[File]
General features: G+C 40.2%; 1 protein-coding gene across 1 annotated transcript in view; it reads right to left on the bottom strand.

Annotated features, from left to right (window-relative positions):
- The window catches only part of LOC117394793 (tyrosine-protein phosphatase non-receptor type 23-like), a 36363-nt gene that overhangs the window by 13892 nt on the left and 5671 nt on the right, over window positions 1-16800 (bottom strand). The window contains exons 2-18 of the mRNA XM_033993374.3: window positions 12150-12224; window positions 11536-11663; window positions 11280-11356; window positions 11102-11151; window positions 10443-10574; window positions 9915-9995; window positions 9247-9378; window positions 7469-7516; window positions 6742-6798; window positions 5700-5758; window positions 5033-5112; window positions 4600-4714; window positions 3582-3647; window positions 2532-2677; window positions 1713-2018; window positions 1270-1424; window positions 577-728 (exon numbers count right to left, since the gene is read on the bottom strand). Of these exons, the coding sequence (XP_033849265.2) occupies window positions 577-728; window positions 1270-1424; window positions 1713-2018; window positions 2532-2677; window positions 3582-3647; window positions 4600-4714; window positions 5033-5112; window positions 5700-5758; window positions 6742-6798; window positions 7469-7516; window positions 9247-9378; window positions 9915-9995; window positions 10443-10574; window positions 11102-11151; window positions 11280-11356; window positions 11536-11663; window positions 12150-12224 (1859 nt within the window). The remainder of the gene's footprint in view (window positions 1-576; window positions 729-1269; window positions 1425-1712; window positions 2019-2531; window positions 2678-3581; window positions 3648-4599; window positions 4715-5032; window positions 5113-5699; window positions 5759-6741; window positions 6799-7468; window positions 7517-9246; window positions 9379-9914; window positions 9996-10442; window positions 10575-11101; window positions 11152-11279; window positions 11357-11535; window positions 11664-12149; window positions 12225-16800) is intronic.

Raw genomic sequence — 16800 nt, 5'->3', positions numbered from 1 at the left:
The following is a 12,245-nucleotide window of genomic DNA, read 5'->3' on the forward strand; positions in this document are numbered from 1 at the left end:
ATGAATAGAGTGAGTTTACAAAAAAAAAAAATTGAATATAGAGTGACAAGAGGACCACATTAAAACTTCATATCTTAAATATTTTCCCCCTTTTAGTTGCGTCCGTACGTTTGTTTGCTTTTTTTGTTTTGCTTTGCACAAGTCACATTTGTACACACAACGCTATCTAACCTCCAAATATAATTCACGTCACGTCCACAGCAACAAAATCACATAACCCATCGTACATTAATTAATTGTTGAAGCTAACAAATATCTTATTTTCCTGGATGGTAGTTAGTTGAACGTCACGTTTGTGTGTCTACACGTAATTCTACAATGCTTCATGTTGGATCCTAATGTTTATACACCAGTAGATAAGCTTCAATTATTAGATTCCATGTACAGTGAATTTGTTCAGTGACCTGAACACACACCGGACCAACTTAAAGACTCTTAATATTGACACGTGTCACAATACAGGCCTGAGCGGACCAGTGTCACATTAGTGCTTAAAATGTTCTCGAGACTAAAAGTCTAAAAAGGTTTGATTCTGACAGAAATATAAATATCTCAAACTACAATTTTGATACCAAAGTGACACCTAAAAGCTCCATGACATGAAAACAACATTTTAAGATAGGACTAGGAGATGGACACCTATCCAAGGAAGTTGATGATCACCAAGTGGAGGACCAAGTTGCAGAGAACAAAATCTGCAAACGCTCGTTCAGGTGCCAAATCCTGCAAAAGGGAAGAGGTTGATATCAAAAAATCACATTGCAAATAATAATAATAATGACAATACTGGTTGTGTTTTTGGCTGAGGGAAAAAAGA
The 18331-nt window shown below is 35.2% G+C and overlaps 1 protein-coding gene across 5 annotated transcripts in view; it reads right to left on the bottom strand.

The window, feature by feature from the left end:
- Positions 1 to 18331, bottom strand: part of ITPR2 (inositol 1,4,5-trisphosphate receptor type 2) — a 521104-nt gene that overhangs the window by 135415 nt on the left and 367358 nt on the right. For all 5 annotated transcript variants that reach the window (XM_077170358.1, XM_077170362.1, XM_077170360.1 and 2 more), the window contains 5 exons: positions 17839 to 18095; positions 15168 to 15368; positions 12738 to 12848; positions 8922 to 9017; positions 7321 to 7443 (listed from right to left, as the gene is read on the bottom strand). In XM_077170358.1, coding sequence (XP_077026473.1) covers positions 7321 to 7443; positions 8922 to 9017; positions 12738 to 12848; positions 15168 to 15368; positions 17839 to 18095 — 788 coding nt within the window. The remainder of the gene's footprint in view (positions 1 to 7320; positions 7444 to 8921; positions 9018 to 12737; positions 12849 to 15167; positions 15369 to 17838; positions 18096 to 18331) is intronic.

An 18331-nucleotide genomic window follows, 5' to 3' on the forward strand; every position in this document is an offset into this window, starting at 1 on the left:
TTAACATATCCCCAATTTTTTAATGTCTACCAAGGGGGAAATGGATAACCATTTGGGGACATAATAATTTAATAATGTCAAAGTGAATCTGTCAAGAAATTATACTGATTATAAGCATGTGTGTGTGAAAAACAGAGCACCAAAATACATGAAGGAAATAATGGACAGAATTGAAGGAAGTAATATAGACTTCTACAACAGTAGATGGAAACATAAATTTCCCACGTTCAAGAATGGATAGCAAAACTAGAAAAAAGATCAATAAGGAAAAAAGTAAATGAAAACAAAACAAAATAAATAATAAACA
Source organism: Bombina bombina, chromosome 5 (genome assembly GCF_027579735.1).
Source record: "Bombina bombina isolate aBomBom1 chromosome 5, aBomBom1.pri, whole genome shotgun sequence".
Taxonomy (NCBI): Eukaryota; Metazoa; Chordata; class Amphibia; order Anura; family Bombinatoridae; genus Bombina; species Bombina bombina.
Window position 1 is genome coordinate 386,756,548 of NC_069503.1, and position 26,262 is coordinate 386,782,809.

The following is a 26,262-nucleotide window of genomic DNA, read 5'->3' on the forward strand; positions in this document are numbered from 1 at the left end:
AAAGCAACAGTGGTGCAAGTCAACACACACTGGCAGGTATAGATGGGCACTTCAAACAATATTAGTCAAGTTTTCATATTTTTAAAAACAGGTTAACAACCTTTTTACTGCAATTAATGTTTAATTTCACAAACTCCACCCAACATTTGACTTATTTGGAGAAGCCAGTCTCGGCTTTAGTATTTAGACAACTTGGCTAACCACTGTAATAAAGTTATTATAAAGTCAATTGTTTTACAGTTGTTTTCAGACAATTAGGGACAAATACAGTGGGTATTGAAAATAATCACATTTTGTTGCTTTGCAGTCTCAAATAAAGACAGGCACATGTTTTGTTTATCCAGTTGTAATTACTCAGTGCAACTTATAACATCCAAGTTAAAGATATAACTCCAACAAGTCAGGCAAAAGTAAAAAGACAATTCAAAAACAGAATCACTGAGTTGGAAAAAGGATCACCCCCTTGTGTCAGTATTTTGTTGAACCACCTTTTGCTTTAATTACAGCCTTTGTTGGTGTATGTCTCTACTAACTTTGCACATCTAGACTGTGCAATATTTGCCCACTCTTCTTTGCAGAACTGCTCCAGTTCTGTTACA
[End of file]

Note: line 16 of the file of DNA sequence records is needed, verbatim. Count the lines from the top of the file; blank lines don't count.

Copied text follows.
The following is a 26,262-nucleotide window of genomic DNA, read 5'->3' on the forward strand; positions in this document are numbered from 1 at the left end: